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NUÑEZ v. City of Casa Grande, a Municipal Corporation; et al., Defendants. (2021)

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United States Court of Appeals, Ninth Circuit.

Adam Robert NUÑEZ, Plaintiff-Appellant, v. PINAL COUNTY SHERIFF'S OFFICE, a municipal corporation; Rusty Fernando, #2259 Officer with Pinal County Sheriff Department, Unknown Parties, named as three other G.O.S.T. unit officers, public law enforcement officers, Pinal County Sheriff/Casa Grande City, Defendant-Appellees, City of Casa Grande, a Municipal Corporation; et al., Defendants.

No. 20-15225

Decided: February 22, 2021

Before: FERNANDEZ, BYBEE, and BADE, Circuit Judges. Adam Robert Nunez, Pro Se


Arizona state prisoner Adam Robert Nuñez appeals pro se from the district court's judgment dismissing his 42 U.S.C. § 1983 action alleging constitutional claims. We have jurisdiction under 28 U.S.C. § 1291. We review de novo. Wilhelm v. Rotman, 680 F.3d 1113, 1118 (9th Cir. 2012) (dismissal for failure to state a claim under 28 U.S.C. § 1915A); Whitaker v. Garcetti, 486 F.3d 572, 579 (9th Cir. 2007) (dismissal under Heck v. Humphrey, 512 U.S. 477, 114 S.Ct. 2364, 129 L.Ed.2d 383 (1994)). We affirm in part, vacate in part, and remand.

The district court properly dismissed Nuñez's claims against the Pinal County Sheriff's Department because it is not a proper party to this action. See Melendres v. Arpaio, 784 F.3d 1254, 1260 (9th Cir. 2015) (explaining that under Arizona law, a county sheriff's office lacks separate legal status from the county and cannot be sued in its own name). To the extent Nuñez intended to allege these claims against Pinal County, dismissal was proper because Nuñez failed to allege facts sufficient to show that a policy or custom of the county resulted in a constitutional violation. See Castro v. County of Los Angeles, 833 F.3d 1060, 1075 (9th Cir. 2016) (en banc) (municipal liability requires “direct causal link” between a municipal policy or custom and the alleged constitutional deprivation).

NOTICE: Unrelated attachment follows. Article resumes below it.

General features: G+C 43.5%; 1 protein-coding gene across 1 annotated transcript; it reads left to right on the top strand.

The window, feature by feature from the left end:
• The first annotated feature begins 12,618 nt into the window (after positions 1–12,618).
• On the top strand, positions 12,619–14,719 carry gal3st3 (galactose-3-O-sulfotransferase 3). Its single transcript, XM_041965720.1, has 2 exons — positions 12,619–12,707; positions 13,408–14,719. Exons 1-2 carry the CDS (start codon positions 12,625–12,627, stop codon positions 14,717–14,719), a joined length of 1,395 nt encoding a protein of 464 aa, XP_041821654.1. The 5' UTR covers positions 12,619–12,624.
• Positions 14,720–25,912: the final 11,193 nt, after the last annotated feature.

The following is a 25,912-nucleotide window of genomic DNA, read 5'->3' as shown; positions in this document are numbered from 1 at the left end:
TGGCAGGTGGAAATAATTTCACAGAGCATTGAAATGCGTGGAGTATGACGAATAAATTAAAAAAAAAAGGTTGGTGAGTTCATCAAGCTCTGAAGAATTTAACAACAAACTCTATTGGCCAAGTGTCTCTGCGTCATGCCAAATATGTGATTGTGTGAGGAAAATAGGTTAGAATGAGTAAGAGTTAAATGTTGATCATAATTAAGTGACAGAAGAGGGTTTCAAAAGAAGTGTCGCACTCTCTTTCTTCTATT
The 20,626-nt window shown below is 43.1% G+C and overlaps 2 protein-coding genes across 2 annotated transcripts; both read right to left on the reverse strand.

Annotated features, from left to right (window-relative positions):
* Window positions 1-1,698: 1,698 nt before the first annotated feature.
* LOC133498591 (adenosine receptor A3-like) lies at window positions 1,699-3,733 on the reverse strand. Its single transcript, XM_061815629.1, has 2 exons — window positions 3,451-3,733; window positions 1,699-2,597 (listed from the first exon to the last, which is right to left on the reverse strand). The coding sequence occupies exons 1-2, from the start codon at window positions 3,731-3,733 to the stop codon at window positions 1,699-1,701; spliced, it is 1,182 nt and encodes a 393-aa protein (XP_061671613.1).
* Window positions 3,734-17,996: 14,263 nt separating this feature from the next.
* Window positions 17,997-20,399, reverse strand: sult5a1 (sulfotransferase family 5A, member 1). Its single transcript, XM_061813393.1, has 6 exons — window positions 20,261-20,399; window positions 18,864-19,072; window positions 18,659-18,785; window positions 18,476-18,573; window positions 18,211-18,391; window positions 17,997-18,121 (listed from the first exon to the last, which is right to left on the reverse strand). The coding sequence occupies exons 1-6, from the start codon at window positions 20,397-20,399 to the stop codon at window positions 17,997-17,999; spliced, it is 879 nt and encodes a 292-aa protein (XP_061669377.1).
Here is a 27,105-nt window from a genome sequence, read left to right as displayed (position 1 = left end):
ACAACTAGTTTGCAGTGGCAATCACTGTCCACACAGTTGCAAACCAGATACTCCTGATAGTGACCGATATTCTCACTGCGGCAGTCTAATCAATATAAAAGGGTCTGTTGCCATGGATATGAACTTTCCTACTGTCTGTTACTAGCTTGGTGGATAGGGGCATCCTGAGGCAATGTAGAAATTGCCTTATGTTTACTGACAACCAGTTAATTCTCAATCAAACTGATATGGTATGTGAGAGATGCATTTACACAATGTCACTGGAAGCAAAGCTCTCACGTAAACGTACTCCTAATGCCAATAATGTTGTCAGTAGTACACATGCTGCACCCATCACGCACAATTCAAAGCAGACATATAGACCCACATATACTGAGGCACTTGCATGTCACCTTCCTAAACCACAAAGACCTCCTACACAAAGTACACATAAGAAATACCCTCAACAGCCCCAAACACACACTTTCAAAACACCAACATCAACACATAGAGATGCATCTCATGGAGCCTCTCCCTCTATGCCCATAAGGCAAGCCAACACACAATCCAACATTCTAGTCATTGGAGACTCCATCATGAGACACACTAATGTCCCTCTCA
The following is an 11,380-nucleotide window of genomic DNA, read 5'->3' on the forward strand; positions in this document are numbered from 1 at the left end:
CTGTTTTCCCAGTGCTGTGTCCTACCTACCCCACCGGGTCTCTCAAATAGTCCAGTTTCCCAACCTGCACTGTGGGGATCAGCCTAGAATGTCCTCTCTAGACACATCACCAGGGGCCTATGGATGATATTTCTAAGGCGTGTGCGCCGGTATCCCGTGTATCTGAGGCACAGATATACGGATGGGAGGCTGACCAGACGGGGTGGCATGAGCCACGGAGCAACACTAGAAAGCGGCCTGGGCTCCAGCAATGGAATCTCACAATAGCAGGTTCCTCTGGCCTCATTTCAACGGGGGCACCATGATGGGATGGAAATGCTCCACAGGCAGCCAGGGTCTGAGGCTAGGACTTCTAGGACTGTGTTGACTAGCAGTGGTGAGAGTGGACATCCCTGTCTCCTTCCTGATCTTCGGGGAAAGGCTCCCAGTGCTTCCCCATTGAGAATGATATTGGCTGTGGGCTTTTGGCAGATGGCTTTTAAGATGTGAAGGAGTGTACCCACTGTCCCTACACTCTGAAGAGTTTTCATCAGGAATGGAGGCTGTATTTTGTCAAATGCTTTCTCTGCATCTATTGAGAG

The district court properly dismissed Nuñez's deliberate indifference, due process, and search and seizure claims as Heck-barred because success on these claims would necessarily imply the invalidity of his conviction or sentence, and Nuñez has not demonstrated that his conviction has been invalidated. See Heck, 512 U.S. at 487, 114 S.Ct. 2364 (if “a judgment in favor of the plaintiff would necessarily imply the invalidity of his conviction or sentence ․ the complaint must be dismissed unless the plaintiff can demonstrate that the conviction or sentence has already been invalidated”); Thornton v. Brown, 757 F.3d 834, 842 (9th Cir. 2013) (“[A] prisoner may challenge the fact or duration of imprisonment only through a habeas proceeding.” (citation and internal quotation marks omitted)).

The district court properly dismissed Nuñez's equal protection claim because Nuñez failed to allege facts sufficient to show that defendants discriminated against him because of his race. See Hartmann v. Cal. Dep't of Corrs. & Rehab., 707 F.3d 1114, 1123 (9th Cir. 2013) (“To prevail on an Equal Protection claim brought under § 1983, [plaintiff] must allege facts plausibly showing that the defendants acted with an intent or purpose to discriminate against [him] based upon membership in a protected class.” (citations and internal quotation marks omitted)); Hebbe v. Pliler, 627 F.3d 338, 341-42 (9th Cir. 2010) (although pro se pleadings are to be liberally construed, a plaintiff must allege facts sufficient to state a plausible claim).

The district court dismissed Nuñez's excessive force claim because Nuñez did not allege whether defendants knew if he was unarmed or otherwise posed a threat to them. However, Nuñez alleged that during a traffic stop for a non-violent offense, defendants pointed their weapons at him even though he had complied with their orders. Liberally construed, these allegations are sufficient to warrant ordering defendants to file an answer. See Green v. City & County of San Francisco, 751 F.3d 1039, 1049 (9th Cir. 2014) (setting forth elements for claim of excessive force during arrest); Hopkins v. Bonvicino, 573 F.3d 752, 776 (9th Cir. 2009) (concluding excessive force was used where an officer pointed a weapon at a cooperative, unarmed suspect and did not holster the weapon until after the suspect was handcuffed, and where the officers outnumbered the suspect). We therefore vacate the district court's dismissal of Nuñez's excessive force claim only and remand for further proceedings.

The Clerk will file the opening brief submitted at Docket Entry No. 9.

Nuñez's motion for appointment of counsel (Docket Entry No. 6) and motion to provide cell phone numbers (Docket Entry No. 12) are denied.

AFFIRMED in part; VACATED in part; and REMANDED.

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